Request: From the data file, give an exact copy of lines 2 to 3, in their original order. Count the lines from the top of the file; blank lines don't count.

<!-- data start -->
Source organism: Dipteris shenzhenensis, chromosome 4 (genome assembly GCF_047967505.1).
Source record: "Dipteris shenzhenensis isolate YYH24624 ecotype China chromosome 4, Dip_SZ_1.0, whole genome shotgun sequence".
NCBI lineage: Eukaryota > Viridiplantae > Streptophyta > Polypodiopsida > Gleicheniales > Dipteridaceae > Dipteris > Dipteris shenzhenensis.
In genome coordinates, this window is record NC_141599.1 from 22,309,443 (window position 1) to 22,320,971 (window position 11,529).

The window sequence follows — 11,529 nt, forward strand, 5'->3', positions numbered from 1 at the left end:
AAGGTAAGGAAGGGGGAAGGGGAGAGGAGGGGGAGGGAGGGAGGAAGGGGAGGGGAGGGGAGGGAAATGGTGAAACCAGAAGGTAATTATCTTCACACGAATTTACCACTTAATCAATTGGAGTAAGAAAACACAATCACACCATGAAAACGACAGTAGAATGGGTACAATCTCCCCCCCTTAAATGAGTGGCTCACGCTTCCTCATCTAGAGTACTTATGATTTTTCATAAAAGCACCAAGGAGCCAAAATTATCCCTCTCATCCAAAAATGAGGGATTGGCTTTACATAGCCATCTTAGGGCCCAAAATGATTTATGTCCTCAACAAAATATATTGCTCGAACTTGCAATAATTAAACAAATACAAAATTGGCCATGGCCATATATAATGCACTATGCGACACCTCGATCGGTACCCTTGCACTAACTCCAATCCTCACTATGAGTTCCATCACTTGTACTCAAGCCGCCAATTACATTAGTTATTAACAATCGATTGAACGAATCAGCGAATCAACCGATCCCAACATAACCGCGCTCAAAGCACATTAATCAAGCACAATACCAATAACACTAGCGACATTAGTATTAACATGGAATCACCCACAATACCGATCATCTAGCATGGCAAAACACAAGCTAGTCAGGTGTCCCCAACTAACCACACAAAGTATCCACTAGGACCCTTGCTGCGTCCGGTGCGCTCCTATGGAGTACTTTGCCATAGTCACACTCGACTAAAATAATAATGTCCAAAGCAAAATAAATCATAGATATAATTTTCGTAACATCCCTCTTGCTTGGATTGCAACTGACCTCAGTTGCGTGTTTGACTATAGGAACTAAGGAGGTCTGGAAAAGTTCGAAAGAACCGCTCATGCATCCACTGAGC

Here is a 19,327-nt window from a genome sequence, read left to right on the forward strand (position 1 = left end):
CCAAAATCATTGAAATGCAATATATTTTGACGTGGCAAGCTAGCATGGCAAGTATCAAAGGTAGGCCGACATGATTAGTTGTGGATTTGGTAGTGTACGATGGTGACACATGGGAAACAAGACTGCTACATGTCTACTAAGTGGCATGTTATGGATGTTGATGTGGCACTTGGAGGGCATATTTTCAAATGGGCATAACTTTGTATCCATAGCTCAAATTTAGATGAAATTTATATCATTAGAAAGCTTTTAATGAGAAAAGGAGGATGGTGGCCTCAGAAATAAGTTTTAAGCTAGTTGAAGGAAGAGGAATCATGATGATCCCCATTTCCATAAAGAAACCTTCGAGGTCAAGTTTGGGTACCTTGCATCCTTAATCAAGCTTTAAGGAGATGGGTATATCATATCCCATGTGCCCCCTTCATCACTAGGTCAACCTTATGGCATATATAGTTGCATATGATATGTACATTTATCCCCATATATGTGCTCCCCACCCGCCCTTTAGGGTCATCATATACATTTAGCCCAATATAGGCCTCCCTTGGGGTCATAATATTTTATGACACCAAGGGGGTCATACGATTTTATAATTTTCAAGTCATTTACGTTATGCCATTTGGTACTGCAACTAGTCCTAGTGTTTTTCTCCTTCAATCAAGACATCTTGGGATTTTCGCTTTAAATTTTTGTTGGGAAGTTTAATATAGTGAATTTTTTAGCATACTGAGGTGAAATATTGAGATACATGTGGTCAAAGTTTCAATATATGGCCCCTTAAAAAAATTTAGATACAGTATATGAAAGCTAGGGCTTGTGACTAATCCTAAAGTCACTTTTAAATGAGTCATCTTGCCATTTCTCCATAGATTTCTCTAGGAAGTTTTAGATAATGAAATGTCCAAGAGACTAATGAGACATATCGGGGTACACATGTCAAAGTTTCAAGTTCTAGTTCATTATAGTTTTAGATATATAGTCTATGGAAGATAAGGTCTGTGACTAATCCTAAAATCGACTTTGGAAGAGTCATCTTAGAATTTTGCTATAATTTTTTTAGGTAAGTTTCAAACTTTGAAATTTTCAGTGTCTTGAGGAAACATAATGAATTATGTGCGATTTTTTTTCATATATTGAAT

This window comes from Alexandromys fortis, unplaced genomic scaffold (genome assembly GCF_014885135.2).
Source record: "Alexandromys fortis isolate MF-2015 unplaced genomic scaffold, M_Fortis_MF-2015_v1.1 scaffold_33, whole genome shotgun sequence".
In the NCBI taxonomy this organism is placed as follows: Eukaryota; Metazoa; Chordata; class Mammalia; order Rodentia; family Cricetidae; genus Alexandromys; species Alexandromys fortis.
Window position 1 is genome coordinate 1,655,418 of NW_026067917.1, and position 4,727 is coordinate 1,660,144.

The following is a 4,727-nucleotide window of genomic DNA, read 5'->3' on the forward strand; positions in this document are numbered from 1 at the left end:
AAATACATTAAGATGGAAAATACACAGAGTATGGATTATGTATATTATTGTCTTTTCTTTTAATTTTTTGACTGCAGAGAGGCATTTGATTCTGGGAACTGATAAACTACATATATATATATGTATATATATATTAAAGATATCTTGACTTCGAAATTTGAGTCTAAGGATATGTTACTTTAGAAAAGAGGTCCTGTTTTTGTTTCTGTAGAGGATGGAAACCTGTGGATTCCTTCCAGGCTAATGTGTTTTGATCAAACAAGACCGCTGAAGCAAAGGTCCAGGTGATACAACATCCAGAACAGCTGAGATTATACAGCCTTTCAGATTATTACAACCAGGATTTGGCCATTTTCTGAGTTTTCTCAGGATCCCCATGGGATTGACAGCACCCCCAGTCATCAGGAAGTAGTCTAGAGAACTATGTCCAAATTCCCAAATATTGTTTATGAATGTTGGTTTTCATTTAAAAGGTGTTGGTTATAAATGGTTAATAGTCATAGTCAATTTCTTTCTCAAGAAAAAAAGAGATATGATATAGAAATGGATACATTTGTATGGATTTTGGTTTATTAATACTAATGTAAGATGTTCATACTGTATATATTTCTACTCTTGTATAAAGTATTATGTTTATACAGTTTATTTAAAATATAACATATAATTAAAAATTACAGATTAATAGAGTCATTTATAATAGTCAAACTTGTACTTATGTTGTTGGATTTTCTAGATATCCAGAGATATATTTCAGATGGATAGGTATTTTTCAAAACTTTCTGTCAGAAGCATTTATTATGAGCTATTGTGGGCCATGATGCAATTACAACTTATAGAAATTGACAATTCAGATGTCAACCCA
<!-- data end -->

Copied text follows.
Source record: "Dipteris shenzhenensis isolate YYH24624 ecotype China chromosome 4, Dip_SZ_1.0, whole genome shotgun sequence".
NCBI lineage: Eukaryota > Viridiplantae > Streptophyta > Polypodiopsida > Gleicheniales > Dipteridaceae > Dipteris > Dipteris shenzhenensis.